Community Connection: To debunk the myths of family self-sufficiency that the nuclear family must or can provides economic, physical, and emotional self-sustenance. To end familial isolation and the constant relocation of families to new communities. To position the family in the midst of neighbors, friends, mentors, and guides.
Support: A source of help. To call on trusted elders, friends, or consultants to provide the kind of help once available from wise grandmothers, grandfathers, tribal elders, family doctors, priests, rabbis, etc.. To eradicate the idea that families must solve all their problems on their own. To seek periodic help or 'tune-ups' for the marriage or family relationships especially during critical developmental junctures--the birth of a child, adolescence, mid-life crisis, illness or death in the family, relocation, retirement.
The Community of Care: Love 202
Sensuality: A celebration of the senses. To be gentle and attentive to your lover. To open all the senses to the sensual experience. To smell, non sexual touch, taste, see, and hear your mate--and not only during moments of sexual intimacy. To expand the lover's connection.
Sex: A more-than-physical act. To focus on openness and vulnerability, not only carnal lust. Not about techniques, positions, scores or frequency. To seek a physical and spiritual union through sex. To lose the self in the other. To feel united for a precious moment before we return to our separated state.
Romance: A lover's gift. To make romance the path to connection, not necessarily orgasm. To express your attention through candles, poems, flowers, dates, cards, gifts, and longing gazes. To celebrate the attraction you feel toward your partner through attention and planning.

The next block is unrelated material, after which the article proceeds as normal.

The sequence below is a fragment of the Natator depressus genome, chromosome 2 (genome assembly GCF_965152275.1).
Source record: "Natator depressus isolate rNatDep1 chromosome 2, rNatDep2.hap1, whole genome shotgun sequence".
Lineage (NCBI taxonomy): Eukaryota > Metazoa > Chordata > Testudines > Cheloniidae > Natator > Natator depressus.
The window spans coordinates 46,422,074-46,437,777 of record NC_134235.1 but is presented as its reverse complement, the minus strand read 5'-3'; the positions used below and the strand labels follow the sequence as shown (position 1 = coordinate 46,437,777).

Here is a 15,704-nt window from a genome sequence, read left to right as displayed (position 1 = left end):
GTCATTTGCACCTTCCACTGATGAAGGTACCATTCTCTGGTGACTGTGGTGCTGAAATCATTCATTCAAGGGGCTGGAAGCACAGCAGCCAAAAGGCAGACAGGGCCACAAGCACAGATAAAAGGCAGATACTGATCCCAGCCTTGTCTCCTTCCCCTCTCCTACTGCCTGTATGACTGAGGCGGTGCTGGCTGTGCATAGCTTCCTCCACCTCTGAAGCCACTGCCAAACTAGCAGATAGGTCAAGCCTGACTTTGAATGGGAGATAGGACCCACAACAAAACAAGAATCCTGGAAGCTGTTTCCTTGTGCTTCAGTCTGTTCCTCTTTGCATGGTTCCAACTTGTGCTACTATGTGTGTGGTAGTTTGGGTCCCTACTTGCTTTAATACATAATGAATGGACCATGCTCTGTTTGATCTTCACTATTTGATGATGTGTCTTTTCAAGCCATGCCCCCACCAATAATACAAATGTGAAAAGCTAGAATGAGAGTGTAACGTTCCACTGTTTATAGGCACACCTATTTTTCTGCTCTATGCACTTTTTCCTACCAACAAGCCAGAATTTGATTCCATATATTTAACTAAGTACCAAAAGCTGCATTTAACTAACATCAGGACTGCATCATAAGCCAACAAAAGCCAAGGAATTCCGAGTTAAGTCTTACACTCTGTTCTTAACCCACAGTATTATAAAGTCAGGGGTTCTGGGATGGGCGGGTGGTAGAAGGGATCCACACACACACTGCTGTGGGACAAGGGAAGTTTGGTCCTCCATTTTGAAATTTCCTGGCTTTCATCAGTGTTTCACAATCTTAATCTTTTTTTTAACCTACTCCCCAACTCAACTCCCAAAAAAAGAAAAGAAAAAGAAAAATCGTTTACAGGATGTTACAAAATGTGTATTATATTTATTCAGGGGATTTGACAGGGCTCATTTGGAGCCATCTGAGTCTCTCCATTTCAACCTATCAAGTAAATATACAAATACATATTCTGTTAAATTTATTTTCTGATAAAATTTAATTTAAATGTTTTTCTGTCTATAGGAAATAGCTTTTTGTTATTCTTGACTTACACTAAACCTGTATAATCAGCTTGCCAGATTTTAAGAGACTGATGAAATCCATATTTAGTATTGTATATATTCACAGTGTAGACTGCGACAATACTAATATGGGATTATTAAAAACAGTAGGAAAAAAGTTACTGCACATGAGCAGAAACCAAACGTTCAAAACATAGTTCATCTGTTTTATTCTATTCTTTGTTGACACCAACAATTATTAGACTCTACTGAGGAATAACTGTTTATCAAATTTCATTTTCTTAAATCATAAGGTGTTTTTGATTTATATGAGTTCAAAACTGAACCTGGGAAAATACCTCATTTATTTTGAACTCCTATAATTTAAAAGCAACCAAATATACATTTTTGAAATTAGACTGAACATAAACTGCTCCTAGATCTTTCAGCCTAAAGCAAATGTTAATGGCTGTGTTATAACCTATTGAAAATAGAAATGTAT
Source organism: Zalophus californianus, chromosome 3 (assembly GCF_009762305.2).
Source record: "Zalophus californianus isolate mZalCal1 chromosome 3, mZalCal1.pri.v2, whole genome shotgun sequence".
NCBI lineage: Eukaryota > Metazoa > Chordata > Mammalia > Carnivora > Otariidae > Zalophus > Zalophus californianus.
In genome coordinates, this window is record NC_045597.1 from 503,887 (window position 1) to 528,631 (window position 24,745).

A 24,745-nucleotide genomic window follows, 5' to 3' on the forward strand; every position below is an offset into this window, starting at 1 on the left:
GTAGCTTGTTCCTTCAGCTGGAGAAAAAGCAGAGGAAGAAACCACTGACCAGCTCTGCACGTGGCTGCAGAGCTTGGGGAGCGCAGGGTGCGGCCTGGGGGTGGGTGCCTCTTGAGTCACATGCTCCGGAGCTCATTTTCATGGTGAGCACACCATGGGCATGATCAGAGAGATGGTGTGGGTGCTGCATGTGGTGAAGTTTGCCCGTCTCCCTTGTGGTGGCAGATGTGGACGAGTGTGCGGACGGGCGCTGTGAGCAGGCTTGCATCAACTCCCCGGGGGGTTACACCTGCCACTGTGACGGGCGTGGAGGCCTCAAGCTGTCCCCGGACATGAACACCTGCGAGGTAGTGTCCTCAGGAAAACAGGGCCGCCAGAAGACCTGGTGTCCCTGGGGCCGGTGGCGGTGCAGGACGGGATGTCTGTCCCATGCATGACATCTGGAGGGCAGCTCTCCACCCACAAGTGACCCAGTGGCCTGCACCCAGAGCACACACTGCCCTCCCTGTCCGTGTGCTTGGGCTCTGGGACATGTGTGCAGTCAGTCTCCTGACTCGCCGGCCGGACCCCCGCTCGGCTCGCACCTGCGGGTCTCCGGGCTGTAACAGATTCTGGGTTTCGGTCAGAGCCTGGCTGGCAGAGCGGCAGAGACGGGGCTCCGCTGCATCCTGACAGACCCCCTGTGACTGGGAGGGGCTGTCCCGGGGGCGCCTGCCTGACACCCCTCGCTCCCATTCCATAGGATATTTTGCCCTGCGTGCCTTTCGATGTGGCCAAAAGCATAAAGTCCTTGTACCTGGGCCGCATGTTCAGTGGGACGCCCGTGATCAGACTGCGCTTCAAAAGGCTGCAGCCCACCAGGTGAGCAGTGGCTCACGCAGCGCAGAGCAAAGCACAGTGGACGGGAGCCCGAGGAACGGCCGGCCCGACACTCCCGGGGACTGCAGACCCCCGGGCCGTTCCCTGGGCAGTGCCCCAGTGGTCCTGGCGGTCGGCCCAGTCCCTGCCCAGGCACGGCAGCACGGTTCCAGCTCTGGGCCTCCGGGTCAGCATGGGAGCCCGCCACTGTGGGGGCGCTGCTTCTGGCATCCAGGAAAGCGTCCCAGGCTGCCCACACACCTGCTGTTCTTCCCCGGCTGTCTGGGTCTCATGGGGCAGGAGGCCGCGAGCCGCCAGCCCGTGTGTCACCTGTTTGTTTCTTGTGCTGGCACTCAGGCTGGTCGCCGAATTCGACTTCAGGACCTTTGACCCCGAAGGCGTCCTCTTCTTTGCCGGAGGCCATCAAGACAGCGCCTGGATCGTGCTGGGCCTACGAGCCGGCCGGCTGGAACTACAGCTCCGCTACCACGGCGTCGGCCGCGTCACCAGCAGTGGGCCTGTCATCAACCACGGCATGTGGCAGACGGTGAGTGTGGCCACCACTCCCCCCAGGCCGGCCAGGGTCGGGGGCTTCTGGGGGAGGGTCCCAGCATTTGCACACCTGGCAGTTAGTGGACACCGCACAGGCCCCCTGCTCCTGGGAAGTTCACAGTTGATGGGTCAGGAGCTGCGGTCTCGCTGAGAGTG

Adoration: A passionate admiration. To admire selflessly and realistically. To fully express this deep appreciation to your lover. It is the feeling of being lucky to be in your lover's presence.
Sympathy: An ability to resonate. To tune-in, or spontaneously respond to your partner. To vibrate in harmony like two strings on a guitar.
Desire: A fire of passion. To yearn, hunger or crave for connection. To long for union. To fall in love is to burn in the fire of desire, to stay in love is to attend and rekindle the fire as the years roll by.
Sexuality: Love 1-on-1
Waking Up: Evaluating and acknowledging your level of happiness in the relationship. To share this information with your partner, even if difficult. To know that a relationship that habitually undermines self-confidence or peace of mind is good for neither partner. To treat a loss of happiness as a wake-up call.
Attachment: Understanding the role attachment styles play in adult relationships. To know that intimacy needs vary based on attachment patterns. To identify your and your partner's primary attachment style (anxious/avoidant/anxious-avoidant/secure). To take attachment styles into account while navigating difficult relationship waters.
Storytelling: A gift from the past. To relate the tales of the day. To gather around the dinner table and share your triumphs and failures of the day and to re-tell old stories, hopefully, better each time.
Co-Creation: An expression of creative unity. To celebrate the fertility and growth which evolves from your union--the children, but also the dreams, the homes, the journeys, the crises, the gardens that you make together. To grow together in ways you would never have been able to grow alone.
Devotion: A selfless dedication. To show ardent and selfless attention to the other. To continually replenish the cup of commitment, and offer it to your lover.
Sacrifice: A willingness to suffer for the sake of your mate. To be ready to give up your happiness to ensure your lover's. To offer of yourself without resentment or expectation of anything in return.
Bliss: A blessing. To transcend individual joy in moments of mutual ecstasy and serenity.
Compassion: A loving instinct. To instantaneously feel for your lover's pain and suffering. To feel without necessarily knowing or understanding the sources of your partner's distress. To be open-hearted and let your compassionate love flow.
Beyond the Essentials: Love 1000+